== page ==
Sunday, March 02, 2014

Sunday Morning Bonus Pulp: Adventure, September 3, 1921


ADVENTURE's covers during this era tended to be simple but pretty effective. That's certainly the case here. We don't know where those Viking ships are going, but there'll be blood spilled when they get there. In the meantime, the authors in this issue include W.C. Tuttle, Rafael Sabatini, Arthur D. Howden-Smith, Captain Dingle, Thomson Burtis, and Stephen Chalmers. Hard to beat a line-up like that.

5 comments:

Walker Martin said...

At this point ADVENTURE was twice a month but was soon to increase the schedule to three times a month. I consider the twenties to be the very best period for this excellent magazine. Copies are still available at the pulp conventions and ebay.

The cover was done by one of my favorite artists by the name of Edgar Franklin Wittmack. I still have a cover painting by him from PEOPLES MAGAZINE. One of the better painters but almost forgotten today.

Neil Waring said...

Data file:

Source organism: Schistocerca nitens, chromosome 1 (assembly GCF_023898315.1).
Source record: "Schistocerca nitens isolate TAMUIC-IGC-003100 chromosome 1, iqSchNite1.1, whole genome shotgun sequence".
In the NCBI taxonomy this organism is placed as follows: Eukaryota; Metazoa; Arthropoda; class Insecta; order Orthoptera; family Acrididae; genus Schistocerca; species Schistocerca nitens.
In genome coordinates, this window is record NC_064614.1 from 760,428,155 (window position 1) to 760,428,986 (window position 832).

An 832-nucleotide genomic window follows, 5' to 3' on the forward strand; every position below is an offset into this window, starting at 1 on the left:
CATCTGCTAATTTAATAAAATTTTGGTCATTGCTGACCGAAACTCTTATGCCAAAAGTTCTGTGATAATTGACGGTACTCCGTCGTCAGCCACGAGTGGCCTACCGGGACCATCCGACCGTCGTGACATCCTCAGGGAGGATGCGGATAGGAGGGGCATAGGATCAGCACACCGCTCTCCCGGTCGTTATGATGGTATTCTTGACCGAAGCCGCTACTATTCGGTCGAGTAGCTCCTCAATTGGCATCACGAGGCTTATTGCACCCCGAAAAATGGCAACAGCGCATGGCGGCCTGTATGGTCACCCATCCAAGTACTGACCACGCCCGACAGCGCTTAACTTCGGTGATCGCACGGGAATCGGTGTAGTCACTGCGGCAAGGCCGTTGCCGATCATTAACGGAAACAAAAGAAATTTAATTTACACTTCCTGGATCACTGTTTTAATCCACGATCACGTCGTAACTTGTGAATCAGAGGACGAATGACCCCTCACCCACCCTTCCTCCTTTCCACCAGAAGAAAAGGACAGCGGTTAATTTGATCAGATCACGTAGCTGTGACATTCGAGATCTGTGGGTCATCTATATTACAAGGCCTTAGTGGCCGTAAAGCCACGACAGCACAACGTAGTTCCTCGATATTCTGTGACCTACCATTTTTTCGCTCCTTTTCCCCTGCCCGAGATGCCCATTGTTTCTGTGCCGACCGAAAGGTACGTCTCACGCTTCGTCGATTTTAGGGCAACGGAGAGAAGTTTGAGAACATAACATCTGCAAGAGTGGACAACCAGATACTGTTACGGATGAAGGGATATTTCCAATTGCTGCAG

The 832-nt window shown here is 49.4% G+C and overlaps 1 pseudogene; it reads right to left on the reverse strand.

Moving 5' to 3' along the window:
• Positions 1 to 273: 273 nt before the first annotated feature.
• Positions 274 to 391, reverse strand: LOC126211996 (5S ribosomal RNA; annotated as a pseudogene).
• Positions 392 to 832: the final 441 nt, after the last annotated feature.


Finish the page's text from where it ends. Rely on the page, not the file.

Now there is a cover that would pull me in.

Duane Spurlock said...

Is there a Viking story in this issue?

James Reasoner said...

Just going by the titles of the stories listed in the Fictionmags Index, none of them sound like Viking stories.

Walker Martin said...

Usually the 1920's covers of ADVENTURE did not illustrate a story in the issue. They sort of represented the spirit of adventure, etc. They covered all types of subjects except for SF or the fantastic. There was a policy of not publishing fantastic or supernatural stories.

In the teens they followed the practice of many other pulps like BLUEBOOK and ALL STORY and showed pretty girls on the covers. But by the later teens and 1920's, this practice ceased to such an extent that there were absolutely no women showed at all.

It was a man's adventure magazine without what editor Arthur Sullivant Hoffman called "women's interest" stories. The covers reflected this policy and though women might appear as characters, the stories avoided the love and romance formula demanded by the slicks and other pulp magazines.